Saturday, November 30, 2013

Research Excerpts | Humanistic Geometry: Oskar Schlemmer "Man"

Oskar Schlemmer's study of proportions, after Durer
I continue in my research journey to the exploration of geometric narratives of human body and movement; the many encounters with the Bauhaus masters are most inspirational and make me wonder what they would have done with contemporary technologies. The "master" du jour is again Oskar Schlemmer: I am plunging into "Man" an edited collection of his teaching notes. Already in the introduction, by Heimo Kuchling, the intent is clearly stated:
In Goethe's vision [Johann Wolfgang Goethe,Wilhelm Meister's Travels, Book 2, 'The Man Aged Fifty Years'], quoted by Oskar Schlemmer in the notes to his 'Course on man', the Bauhaus master saw the ideal of the Bauhaus: it should be a centre of work and teaching with a conscious goal, co-ordinating the arts and examining the laws of form, a refuge for artistic reflection, in which new ideas would be born and tested and in which they could mature. Harmonious collaboration between teachers and pupils was to create a total work of art combining architecture, painting, and sculpture, which was to set the path for the future and clarify the confusion of period styles.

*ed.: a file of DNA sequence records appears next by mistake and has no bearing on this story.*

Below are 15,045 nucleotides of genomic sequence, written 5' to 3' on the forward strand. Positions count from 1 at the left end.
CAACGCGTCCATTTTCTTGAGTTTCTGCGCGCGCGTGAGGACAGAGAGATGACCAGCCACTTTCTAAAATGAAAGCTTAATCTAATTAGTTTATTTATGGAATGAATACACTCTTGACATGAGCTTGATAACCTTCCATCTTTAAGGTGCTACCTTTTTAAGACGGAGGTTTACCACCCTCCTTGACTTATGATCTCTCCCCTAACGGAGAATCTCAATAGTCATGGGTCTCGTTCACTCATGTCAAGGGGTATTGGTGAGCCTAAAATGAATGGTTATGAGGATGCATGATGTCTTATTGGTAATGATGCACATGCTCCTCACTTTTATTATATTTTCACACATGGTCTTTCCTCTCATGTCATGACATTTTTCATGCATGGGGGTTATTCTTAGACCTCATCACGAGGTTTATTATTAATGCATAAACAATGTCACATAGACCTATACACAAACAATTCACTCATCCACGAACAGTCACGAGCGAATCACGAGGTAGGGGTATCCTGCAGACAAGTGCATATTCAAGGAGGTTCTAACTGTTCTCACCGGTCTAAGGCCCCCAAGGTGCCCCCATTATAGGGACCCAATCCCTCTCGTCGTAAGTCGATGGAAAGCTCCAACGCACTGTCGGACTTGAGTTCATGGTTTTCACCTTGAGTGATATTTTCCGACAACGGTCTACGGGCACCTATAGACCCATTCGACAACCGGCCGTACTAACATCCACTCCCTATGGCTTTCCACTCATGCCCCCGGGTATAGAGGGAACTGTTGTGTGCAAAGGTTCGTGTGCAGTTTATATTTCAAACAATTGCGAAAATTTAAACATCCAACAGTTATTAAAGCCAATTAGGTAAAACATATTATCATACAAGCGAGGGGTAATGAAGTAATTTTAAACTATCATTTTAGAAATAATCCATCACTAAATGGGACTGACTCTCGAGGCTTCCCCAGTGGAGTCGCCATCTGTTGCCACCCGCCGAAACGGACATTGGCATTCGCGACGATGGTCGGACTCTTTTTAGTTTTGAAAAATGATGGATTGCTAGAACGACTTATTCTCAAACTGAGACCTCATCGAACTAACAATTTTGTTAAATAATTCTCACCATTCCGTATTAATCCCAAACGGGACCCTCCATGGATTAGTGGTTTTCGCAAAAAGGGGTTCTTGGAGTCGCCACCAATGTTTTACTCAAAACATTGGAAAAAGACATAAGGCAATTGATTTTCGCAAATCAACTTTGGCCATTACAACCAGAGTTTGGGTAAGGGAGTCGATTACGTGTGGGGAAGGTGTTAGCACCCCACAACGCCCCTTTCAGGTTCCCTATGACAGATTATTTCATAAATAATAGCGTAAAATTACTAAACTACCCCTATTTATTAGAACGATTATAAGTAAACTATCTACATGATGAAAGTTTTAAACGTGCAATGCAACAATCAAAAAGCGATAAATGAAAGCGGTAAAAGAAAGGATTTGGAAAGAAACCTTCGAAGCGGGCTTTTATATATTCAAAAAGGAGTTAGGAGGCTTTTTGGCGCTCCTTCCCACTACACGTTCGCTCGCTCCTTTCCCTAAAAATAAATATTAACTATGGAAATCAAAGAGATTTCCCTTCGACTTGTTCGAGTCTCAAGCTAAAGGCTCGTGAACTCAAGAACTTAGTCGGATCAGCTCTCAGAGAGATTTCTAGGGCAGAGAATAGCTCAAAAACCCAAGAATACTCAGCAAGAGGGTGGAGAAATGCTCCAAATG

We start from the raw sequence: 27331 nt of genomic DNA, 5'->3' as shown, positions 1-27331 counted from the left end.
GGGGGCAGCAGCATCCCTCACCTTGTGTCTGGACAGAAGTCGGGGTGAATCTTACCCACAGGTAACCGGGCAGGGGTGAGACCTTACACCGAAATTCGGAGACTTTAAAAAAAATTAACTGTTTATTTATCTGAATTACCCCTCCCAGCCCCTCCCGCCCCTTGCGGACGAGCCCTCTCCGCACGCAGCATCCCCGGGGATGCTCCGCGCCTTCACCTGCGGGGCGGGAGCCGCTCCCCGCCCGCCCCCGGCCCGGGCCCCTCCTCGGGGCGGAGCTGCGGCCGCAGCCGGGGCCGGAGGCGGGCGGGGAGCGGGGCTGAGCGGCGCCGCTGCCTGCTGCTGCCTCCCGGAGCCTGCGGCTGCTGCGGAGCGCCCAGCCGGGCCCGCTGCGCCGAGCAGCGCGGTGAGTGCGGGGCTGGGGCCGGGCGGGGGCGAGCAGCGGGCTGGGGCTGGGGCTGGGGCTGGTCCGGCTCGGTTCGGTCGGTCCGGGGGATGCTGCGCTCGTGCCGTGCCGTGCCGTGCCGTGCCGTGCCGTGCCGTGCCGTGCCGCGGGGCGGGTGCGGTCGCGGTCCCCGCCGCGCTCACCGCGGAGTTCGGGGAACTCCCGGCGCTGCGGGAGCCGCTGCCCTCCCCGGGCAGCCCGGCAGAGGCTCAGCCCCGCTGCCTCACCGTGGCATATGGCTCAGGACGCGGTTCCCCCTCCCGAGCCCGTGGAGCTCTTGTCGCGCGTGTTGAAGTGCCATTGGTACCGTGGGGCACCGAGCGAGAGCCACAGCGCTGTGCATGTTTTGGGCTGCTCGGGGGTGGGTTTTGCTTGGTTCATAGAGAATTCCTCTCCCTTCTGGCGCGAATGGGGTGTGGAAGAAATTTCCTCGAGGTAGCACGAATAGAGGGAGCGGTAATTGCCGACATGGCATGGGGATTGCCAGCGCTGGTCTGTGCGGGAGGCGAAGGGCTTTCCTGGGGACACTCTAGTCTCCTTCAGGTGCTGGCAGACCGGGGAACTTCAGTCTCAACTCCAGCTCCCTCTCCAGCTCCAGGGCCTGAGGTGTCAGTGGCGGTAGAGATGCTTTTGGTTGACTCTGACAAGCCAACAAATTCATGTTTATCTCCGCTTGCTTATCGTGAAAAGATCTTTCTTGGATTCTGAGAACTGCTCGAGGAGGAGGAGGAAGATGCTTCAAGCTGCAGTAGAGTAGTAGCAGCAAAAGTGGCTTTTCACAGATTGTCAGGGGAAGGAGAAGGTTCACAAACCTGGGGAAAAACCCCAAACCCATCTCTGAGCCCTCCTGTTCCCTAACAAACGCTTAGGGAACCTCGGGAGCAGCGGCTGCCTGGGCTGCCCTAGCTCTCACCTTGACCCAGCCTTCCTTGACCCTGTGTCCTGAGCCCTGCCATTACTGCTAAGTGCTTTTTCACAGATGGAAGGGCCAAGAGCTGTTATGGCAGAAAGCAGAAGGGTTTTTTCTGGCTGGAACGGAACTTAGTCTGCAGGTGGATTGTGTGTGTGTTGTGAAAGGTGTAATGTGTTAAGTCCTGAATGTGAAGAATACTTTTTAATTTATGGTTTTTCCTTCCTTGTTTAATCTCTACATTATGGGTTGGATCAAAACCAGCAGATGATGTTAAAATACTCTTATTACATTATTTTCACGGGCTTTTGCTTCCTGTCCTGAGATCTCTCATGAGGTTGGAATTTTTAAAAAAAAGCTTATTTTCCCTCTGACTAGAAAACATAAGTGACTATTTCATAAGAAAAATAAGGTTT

Kuchling, Heimo, ed. Oskar Schlemmer: Man: Teaching Notes from the Bauhaus. MIT Press, 1971. 

The human body is often analysed and decomposed in a series of parametric segments, with end points corresponding to anatomical joints. It becomes a dynamic diagram, almost an energy chart as shown in several drawings where the human figure is decomposed in a series of circles

Oskar Schlemmer's diagram of figures

In the transition to the moving body Schlemmer simplifies the process even further: the body becomes a series of vectors, lines and arrow representing physical forces:

A moving figure according to Oskar Schlemmer

Images from:
Kuchling, Heimo, ed. Oskar Schlemmer: Man: Teaching Notes from the Bauhaus. MIT Press, 1971.